With the advent of digital transformation, the risk of cyberattacks has increased. Cyber security has taken a dominant spot in this twenty-first-century job market. While there is a surge in demand, the sustained shortage of talented cyber security professionals has become a key concern for businesses across the globe.
According to a report by the World Economic Forum, the world is short of 3 million cyber security workers who can provide cyber leadership, test and safeguard systems, and train people in digital hygiene.
So how much of the women's population represents the field of cyber security? While the world reels under the insufficiency of cyber security experts, has there been the utilization of the potential of women in cyber security? Let us get into the details, the percentage of women in cyber security and their contribution here in this article.
(ISC)2 used a novel approach to surveying the cybersecurity workforce, which included IT workers who invest at least a quarter of their time on security-related duties. According to this latest analysis of the profession, women make up around 24% of the cybersecurity workforce. While men still outnumber women in cybersecurity and salary disparities persist, women in the industry are benefiting from higher levels of education and are increasingly ascending to senior roles.
Women will make up 30 percent of the worldwide cybersecurity workforce by 2025, according to Cybersecurity Ventures, and 35 percent by 2031. Cybersecurity Ventures' current study figure is based on in-depth talks with a number of industry experts in cybersecurity and human talent, as well as evaluating, analyzing, and synthesizing third-party studies, surveys, and media sources, as well as compiling their own list.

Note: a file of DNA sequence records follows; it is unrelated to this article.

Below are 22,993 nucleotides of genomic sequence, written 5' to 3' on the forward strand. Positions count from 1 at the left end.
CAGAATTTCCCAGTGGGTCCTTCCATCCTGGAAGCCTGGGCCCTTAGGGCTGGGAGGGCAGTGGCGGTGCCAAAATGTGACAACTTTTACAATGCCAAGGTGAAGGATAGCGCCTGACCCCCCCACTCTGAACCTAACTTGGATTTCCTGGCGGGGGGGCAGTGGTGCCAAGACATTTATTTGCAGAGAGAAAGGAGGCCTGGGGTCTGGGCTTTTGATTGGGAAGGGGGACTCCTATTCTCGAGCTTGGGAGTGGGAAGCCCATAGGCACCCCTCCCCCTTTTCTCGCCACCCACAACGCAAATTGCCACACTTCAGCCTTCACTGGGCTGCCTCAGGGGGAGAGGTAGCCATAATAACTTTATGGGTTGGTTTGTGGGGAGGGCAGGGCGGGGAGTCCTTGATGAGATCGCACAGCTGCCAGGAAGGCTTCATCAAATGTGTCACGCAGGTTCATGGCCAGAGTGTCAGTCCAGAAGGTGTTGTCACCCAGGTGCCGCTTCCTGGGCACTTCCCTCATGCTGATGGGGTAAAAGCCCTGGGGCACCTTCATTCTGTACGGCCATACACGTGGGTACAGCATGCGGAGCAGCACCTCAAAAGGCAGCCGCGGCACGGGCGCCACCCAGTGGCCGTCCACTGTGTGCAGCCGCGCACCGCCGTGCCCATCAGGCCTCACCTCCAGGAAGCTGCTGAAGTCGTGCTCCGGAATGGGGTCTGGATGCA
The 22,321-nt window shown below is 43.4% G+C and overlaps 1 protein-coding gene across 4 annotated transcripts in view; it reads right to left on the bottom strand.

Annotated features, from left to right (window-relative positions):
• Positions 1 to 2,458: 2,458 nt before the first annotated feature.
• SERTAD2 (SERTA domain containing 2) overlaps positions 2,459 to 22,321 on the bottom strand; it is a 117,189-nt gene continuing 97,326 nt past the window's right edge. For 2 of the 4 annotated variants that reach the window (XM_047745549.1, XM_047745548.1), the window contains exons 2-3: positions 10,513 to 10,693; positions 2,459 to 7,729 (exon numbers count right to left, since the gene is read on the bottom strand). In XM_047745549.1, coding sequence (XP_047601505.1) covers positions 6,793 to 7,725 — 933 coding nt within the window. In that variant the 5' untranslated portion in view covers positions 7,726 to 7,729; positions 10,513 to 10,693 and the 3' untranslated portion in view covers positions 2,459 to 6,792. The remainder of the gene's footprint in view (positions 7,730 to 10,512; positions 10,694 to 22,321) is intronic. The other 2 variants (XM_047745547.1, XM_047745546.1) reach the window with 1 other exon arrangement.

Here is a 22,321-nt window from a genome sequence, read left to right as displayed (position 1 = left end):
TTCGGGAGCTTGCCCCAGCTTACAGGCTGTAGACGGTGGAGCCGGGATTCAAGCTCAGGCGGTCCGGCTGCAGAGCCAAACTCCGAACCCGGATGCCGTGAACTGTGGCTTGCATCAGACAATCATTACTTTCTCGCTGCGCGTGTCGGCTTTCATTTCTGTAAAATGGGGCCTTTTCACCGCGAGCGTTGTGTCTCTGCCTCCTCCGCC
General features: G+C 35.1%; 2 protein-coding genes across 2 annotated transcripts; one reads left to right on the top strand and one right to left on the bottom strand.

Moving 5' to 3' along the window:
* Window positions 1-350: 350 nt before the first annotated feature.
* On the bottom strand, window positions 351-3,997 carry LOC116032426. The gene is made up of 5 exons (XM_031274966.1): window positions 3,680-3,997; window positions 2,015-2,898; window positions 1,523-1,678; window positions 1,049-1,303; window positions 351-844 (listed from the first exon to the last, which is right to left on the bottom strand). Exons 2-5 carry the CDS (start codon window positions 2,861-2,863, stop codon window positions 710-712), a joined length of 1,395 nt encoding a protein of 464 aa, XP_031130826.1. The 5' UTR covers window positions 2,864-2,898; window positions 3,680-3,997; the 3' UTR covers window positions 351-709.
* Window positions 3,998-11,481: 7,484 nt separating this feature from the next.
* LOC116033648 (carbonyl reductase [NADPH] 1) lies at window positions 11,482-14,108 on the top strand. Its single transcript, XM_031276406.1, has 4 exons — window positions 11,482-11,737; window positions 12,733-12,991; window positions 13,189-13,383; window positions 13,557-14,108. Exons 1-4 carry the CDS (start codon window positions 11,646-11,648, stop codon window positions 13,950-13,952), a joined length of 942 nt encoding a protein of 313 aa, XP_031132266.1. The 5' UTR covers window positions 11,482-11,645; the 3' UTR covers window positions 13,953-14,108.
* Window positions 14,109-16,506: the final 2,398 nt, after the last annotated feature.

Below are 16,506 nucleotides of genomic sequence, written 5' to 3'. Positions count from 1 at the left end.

According to Cybersecurity Ventures, women held 25% of cybersecurity employment globally in 2021, up from 20% in 2019 and roughly 10% in 2013. According to a report by Cybersecurity Ventures, women will fill 17% of Fortune 500 CISO roles in 2021 (85 out of 500 businesses).
With respect to the mounting talent deficits in cyber security, one concerning aspect of the shortfall is that it might be significantly narrowed if one part of the population – women — were proportionately represented in the industry. While the women's population contributes 24% to fill the gap, it is still shy of the 50 percent that would otherwise constitute parity in the job market.
There is a severe labor shortage in cyber security, with over 1 million positions unfilled. So, how do we address the cyber security industry's manpower shortage? Consider women. According to ISC2, women make up only 24% of the cybersecurity workforce at the moment. While that number is increasing, it is still insufficient. Because women make up such a small percentage of cybersecurity experts, there are even fewer of them in leadership positions. According to the (ISC)2 research, just 7% of women attain positions such as chief technology officer, 18% reach IT director responsibilities, and 19% reach the vice president of IT positions.
Nobody is surprised that women make up a small percentage of the cyber security workforce. This has been a problem for years, but it has recently become a more common topic as the profession has grown in prominence. One would expect that as cybersecurity gets more well-known, the gender divide will begin to close, but this has not been the case. If you are interested, you can begin by taking a cyber security course to learn about cyber security.